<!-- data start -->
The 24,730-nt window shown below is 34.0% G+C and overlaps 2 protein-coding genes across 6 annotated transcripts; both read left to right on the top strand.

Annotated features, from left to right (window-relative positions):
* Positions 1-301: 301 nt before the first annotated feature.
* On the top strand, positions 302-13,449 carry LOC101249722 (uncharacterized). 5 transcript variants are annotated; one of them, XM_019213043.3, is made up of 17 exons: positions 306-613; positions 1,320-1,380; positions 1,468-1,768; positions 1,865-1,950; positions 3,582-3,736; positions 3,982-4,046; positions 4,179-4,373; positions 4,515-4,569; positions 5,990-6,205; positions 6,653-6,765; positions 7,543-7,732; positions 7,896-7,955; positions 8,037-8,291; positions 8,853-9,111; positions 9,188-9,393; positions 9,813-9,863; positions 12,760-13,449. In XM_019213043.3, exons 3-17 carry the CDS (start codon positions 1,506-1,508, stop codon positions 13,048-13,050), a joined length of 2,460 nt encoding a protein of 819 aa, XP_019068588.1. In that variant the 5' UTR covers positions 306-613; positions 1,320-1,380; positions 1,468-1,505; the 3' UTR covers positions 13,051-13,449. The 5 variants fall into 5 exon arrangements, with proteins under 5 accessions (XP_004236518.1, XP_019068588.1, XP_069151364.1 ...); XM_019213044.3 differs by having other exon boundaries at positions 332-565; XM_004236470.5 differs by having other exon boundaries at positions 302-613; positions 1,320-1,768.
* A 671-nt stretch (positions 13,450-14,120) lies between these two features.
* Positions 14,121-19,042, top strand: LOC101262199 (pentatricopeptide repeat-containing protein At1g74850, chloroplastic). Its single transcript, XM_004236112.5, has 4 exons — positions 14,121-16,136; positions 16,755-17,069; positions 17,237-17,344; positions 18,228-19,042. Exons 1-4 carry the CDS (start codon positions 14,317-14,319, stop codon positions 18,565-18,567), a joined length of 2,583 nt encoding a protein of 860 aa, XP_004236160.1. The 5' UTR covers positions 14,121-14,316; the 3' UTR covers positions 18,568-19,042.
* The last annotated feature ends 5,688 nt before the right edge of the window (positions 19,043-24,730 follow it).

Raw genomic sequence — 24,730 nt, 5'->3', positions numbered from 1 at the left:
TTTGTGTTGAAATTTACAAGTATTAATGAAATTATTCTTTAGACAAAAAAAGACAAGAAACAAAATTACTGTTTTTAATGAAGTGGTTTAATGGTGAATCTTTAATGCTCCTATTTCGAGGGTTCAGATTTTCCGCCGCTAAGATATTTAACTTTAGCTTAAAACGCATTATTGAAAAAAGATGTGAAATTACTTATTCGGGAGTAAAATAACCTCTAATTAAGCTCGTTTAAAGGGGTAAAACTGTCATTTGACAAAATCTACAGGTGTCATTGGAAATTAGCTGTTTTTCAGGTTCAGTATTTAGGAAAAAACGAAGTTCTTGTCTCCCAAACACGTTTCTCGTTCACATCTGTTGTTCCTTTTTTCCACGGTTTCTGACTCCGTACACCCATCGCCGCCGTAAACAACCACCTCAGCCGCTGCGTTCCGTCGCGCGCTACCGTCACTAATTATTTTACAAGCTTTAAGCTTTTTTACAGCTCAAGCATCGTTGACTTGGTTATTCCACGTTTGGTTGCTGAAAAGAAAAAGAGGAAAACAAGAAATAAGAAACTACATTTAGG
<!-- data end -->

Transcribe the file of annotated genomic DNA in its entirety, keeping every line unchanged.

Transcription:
The 24,730-nt window shown below is 34.0% G+C and overlaps 2 protein-coding genes across 6 annotated transcripts; both read left to right on the top strand.

Annotated features, from left to right (window-relative positions):
* Positions 1-301: 301 nt before the first annotated feature.
* On the top strand, positions 302-13,449 carry LOC101249722 (uncharacterized). 5 transcript variants are annotated; one of them, XM_019213043.3, is made up of 17 exons: positions 306-613; positions 1,320-1,380; positions 1,468-1,768; positions 1,865-1,950; positions 3,582-3,736; positions 3,982-4,046; positions 4,179-4,373; positions 4,515-4,569; positions 5,990-6,205; positions 6,653-6,765; positions 7,543-7,732; positions 7,896-7,955; positions 8,037-8,291; positions 8,853-9,111; positions 9,188-9,393; positions 9,813-9,863; positions 12,760-13,449. In XM_019213043.3, exons 3-17 carry the CDS (start codon positions 1,506-1,508, stop codon positions 13,048-13,050), a joined length of 2,460 nt encoding a protein of 819 aa, XP_019068588.1. In that variant the 5' UTR covers positions 306-613; positions 1,320-1,380; positions 1,468-1,505; the 3' UTR covers positions 13,051-13,449. The 5 variants fall into 5 exon arrangements, with proteins under 5 accessions (XP_004236518.1, XP_019068588.1, XP_069151364.1 ...); XM_019213044.3 differs by having other exon boundaries at positions 332-565; XM_004236470.5 differs by having other exon boundaries at positions 302-613; positions 1,320-1,768.
* A 671-nt stretch (positions 13,450-14,120) lies between these two features.
* Positions 14,121-19,042, top strand: LOC101262199 (pentatricopeptide repeat-containing protein At1g74850, chloroplastic). Its single transcript, XM_004236112.5, has 4 exons — positions 14,121-16,136; positions 16,755-17,069; positions 17,237-17,344; positions 18,228-19,042. Exons 1-4 carry the CDS (start codon positions 14,317-14,319, stop codon positions 18,565-18,567), a joined length of 2,583 nt encoding a protein of 860 aa, XP_004236160.1. The 5' UTR covers positions 14,121-14,316; the 3' UTR covers positions 18,568-19,042.
* The last annotated feature ends 5,688 nt before the right edge of the window (positions 19,043-24,730 follow it).

Raw genomic sequence — 24,730 nt, 5'->3', positions numbered from 1 at the left:
TTTGTGTTGAAATTTACAAGTATTAATGAAATTATTCTTTAGACAAAAAAAGACAAGAAACAAAATTACTGTTTTTAATGAAGTGGTTTAATGGTGAATCTTTAATGCTCCTATTTCGAGGGTTCAGATTTTCCGCCGCTAAGATATTTAACTTTAGCTTAAAACGCATTATTGAAAAAAGATGTGAAATTACTTATTCGGGAGTAAAATAACCTCTAATTAAGCTCGTTTAAAGGGGTAAAACTGTCATTTGACAAAATCTACAGGTGTCATTGGAAATTAGCTGTTTTTCAGGTTCAGTATTTAGGAAAAAACGAAGTTCTTGTCTCCCAAACACGTTTCTCGTTCACATCTGTTGTTCCTTTTTTCCACGGTTTCTGACTCCGTACACCCATCGCCGCCGTAAACAACCACCTCAGCCGCTGCGTTCCGTCGCGCGCTACCGTCACTAATTATTTTACAAGCTTTAAGCTTTTTTACAGCTCAAGCATCGTTGACTTGGTTATTCCACGTTTGGTTGCTGAAAAGAAAAAGAGGAAAACAAGAAATAAGAAACTACATTTAGG